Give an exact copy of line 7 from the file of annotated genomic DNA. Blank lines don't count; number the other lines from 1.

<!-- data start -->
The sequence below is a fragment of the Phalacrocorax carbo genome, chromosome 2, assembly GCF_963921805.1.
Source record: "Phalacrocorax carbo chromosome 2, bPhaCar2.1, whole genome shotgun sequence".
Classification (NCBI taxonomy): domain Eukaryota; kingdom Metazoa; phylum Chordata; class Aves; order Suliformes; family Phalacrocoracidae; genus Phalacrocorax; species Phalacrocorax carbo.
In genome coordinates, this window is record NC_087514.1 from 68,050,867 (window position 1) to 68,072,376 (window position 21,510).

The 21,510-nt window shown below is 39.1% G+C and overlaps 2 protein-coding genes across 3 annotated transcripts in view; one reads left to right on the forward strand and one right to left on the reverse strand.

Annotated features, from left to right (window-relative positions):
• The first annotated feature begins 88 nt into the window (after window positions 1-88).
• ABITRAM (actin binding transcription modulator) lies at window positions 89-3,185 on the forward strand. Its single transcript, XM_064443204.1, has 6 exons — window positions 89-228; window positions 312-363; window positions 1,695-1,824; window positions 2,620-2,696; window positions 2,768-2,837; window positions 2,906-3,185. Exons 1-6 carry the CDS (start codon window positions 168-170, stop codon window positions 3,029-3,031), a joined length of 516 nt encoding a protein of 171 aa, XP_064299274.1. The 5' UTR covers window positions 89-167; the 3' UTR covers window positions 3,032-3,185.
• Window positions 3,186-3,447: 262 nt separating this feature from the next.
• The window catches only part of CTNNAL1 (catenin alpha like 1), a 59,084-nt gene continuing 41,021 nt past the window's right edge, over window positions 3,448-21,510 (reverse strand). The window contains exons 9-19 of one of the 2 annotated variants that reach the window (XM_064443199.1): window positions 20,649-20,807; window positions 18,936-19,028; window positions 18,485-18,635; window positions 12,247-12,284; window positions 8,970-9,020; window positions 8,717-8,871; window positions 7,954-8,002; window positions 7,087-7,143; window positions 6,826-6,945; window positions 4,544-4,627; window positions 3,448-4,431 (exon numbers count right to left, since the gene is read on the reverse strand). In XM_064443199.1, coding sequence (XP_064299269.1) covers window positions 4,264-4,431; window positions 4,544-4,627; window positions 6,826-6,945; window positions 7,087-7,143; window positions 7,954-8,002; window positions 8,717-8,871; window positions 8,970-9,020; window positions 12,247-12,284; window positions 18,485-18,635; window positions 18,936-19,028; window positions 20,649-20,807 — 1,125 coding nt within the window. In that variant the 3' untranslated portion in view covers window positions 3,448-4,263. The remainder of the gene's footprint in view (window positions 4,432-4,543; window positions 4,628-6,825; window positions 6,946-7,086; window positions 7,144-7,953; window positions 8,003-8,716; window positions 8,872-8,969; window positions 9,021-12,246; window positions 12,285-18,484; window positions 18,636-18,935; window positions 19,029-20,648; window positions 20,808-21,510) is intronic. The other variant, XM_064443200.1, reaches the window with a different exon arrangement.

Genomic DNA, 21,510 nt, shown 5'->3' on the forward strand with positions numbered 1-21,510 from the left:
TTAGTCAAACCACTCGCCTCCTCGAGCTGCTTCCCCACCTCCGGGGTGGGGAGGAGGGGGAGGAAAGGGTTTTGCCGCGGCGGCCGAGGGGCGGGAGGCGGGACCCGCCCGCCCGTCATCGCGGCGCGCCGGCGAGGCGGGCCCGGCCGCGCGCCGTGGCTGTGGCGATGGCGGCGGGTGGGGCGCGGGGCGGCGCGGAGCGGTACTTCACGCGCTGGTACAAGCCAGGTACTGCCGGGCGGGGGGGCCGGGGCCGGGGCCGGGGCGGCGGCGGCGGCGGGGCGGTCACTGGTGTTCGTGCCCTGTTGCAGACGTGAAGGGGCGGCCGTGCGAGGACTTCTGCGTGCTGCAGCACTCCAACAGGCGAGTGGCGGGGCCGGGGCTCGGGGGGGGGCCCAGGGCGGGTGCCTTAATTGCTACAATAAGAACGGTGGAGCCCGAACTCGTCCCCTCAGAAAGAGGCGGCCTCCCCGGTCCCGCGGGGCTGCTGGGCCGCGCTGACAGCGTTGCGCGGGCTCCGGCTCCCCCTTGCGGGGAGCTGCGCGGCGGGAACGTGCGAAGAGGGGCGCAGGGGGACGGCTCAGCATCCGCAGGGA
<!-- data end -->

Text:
• The first annotated feature begins 88 nt into the window (after window positions 1-88).